When I found out that T-Mobile has “unlocked” 5G where I live, I was excited to try it. I have access to all three major carriers (F for Sprint in the comments) as well as several MVNOs, but T-Mobile works best here, so my personal line is on Magenta Giants. My work phone is on Google Fi, and that means I had 5G there as well. I was all wow! And itching to try it.
I did it’s useless.
Source: Jerry Hildenbrand / Android Central
I knew it sucked and I know why, so I wasn’t really disappointed. For starters, the T-Mobile coverage map has a very different definition of “excellent coverage” made by you or me, so the signal is not the best in my small town. The 5G T-Mobile likes to remind us that it is coast-to-coast across America known as the Low Band 5G, which is not built faster than LTE; It is about more bandwidth to carry more data. This means that it is about 20Mbps Slower Compared to my LTE connection.
Everything about 5G is good and everything is subject to change at any time.
But this is about to change soon as T-Mobile has started using all the mid-band 5G spectrum derived from the Sprint merger, and will be increasingly good. Only I can’t have a phone that can use it because T-Mobile can ban unlocked phones made before a certain date (legitimately) so that the mid-band 5G network runs well Could.
And once the government figures out a way to auction off some more spectrum, maybe after me the millimeter-wave (which Verizon prefers to call UWB) 5G via T-Mobile – you guessed it – Buy a new phone
Source: Android Central
But 4G was a disappointment, too. You had fake 4G from T-Mobile and AT&T, which labeled a nice and fast HSPA network with 4G tags, you also had LTE 4G faster than all three carriers, and to make sure that the phone. The one you bought works correctly, you pretty much had to buy it at a carrier store. 5G can’t be any worse, right? wrong.
5G status today:
- The slow but efficient low band 5G is being rolled out with all three carriers and decent coverage.
- The mid-band 5G is being launched as fast, but the coverage pulse compared to the low-band.
- The Millimeter-Wave 5G is available in a range in the smallest of spaces (say namaste to both Kalamazoo and Los Angeles), which literally means just a block or two.
- T-Mobile’s low-band has a huge head start and almost All Middle band is currently available. This is a flip-flop of the LTE rollout, where Verizon had a different lead. If you like network naughty-gritty, there is a very deep dive into this in light reading.
All of these also use LTE most of the time, as the carrier LTE network is old enough to be more robust in more locations. When your status bar says 5G, you are probably using LTE. That’s not a bad thing, either, because you don’t really benefit from 5G when you make your phone do almost anything. at least not yet. This is only for 5G in North America; The picture gets worse when you factor in the rest of the world, but mostly for the same reasons.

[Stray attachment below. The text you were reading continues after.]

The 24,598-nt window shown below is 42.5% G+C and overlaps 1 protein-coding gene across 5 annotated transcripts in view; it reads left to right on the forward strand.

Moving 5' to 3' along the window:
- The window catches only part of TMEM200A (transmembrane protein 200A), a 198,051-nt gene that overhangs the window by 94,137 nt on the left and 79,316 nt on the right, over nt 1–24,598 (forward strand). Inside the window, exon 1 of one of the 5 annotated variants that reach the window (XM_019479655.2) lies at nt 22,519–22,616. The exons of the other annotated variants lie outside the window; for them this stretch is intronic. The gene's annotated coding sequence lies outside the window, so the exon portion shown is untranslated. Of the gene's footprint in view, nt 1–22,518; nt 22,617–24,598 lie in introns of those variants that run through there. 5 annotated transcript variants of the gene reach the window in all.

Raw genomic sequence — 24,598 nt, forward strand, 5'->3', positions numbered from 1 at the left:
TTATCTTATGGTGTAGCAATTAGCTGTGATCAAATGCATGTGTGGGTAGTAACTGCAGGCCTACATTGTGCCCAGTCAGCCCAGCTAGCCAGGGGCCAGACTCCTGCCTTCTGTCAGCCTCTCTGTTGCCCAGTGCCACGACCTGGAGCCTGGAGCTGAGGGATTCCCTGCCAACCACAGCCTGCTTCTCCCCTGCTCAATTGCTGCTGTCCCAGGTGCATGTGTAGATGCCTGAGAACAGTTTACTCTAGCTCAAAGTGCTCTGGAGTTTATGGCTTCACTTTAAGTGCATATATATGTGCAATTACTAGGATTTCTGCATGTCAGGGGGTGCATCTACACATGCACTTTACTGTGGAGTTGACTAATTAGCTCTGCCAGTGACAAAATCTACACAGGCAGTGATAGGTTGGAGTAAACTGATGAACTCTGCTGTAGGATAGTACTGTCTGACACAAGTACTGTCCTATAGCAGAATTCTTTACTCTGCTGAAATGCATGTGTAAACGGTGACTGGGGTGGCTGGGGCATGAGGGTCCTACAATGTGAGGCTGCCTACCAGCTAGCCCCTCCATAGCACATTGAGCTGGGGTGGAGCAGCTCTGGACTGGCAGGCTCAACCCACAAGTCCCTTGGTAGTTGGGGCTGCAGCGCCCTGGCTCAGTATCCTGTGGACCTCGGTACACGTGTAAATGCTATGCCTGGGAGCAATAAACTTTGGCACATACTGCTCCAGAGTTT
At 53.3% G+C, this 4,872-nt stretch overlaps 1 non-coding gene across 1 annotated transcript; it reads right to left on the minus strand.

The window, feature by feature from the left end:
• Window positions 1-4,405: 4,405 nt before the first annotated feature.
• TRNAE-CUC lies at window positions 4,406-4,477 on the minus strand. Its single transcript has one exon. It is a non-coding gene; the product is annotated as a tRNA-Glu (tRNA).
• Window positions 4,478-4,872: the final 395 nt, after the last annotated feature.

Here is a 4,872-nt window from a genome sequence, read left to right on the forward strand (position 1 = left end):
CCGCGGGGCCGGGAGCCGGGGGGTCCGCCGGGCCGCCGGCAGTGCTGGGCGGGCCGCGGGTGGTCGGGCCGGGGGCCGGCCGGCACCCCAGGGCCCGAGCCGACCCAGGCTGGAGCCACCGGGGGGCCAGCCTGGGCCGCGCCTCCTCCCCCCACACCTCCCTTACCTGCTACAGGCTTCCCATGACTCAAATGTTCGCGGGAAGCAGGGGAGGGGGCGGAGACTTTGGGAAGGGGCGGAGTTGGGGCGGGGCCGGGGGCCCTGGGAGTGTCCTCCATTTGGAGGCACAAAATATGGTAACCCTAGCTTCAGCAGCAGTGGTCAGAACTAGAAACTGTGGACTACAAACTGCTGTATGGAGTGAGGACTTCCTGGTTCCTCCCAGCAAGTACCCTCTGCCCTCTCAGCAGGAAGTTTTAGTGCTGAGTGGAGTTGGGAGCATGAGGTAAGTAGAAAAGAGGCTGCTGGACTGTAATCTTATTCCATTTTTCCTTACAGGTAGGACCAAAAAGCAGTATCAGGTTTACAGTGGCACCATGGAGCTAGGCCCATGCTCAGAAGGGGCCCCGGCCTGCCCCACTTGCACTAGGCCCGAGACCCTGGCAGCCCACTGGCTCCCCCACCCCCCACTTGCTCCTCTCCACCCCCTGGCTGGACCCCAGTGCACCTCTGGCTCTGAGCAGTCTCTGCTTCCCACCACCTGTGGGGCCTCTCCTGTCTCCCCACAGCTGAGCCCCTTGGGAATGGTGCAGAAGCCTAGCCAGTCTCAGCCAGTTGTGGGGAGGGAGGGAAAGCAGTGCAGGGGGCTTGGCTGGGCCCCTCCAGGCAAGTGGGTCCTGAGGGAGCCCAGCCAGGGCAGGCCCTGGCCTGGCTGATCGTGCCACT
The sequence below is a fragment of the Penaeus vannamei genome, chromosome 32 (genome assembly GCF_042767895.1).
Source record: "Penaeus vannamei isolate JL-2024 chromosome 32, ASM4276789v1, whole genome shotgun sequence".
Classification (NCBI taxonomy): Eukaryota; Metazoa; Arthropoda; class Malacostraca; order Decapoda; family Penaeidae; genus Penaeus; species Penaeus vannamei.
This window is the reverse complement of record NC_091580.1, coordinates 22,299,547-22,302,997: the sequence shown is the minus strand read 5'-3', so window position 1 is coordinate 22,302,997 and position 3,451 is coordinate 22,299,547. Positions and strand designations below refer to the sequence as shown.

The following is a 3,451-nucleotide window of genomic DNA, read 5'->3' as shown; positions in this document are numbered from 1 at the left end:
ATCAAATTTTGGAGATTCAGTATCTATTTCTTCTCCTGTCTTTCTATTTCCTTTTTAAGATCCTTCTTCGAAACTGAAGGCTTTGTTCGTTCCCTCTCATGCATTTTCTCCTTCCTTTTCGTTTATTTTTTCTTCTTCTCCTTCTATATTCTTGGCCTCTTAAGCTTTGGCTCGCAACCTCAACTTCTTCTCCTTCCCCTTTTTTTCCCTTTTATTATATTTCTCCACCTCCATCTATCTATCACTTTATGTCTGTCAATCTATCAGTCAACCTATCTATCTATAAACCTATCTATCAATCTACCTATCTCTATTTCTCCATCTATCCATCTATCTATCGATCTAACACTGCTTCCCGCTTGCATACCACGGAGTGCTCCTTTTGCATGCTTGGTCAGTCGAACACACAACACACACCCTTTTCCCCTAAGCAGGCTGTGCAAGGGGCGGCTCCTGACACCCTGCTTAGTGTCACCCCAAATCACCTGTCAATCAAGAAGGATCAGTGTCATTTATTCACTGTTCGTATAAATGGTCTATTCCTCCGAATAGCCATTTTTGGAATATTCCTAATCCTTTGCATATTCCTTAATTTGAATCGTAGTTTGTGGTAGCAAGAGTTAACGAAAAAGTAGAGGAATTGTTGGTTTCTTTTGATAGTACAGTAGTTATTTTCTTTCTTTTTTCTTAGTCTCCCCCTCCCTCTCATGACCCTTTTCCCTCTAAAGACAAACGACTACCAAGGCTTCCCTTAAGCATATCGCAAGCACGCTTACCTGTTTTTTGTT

5G specifications are still evolving.
But today 5G status means nothing. I am not a bit surprised if the 5G phone you buy today does not take advantage of any improvements made in 2021. Unlike LTE at the time of launch, the 5G specifications are not just over.
One thing about the rollout of LTE that will be very familiar with 5G is how carriers will try to control access and force them to buy equipment with them. It would be worse except this time, and it would last a very long time.
From today onwards you will need a new phone to take advantage of the changes.
The ideal 5G network of the future would be a mix of low-band SA 5G for most areas of the US and Canada, mid-band SA 5G for suburbs and population centers, and millimeter-wave SA 5G for super-packed spots in the downtown metro areas. It is simply not possible to do this any other way in countries like the US and Canada, where most of these countries are rural and cannot support a small site cell tower for every 100 yards of millimeter-wave.
Source: Android Central
Your 5G phone probably uses LTE most of the time.
If you stand close to a millimeter-wave cell site and more bandwidth (and thus less network congestion) then faster speeds are good for two reasons, if you are using low-band 5G.
NSA 5G Specifications Will Over the next two years, perhaps several times. This happens when something new and different happens. Your career is definitely working on its NSA plans right now. The first real NSA 5G networks are going to make workarounds and updates a patchwork quilt, unless they can be called “finished”. This is a mess where phones are going to be locked to use only one network, not just by the carrier, because it just can’t work on another “type” of 5G network.
Source: Andrew Martnick / Android Central
None of this is meant to discourage you. Conversely, I am excited to develop the 5G technology and understand that there is going to be a lot of growing pain. But I also know that carriers are going to use those increasing pains to their advantage, and you should know a little bit about how 5G Actually Works and is in the state today.
Outside of the “Verizon tax” for unbranded and unbranded phones capable of millimeter-wave 5Gs like the Pixel 5, these technologies don’t hurt or change, and maybe something you need to use outside of 5G before it does. Everything is change. I can only suggest that we all try to learn as much as we can before we whip out plastic and buy phones or sign up for 5G service.
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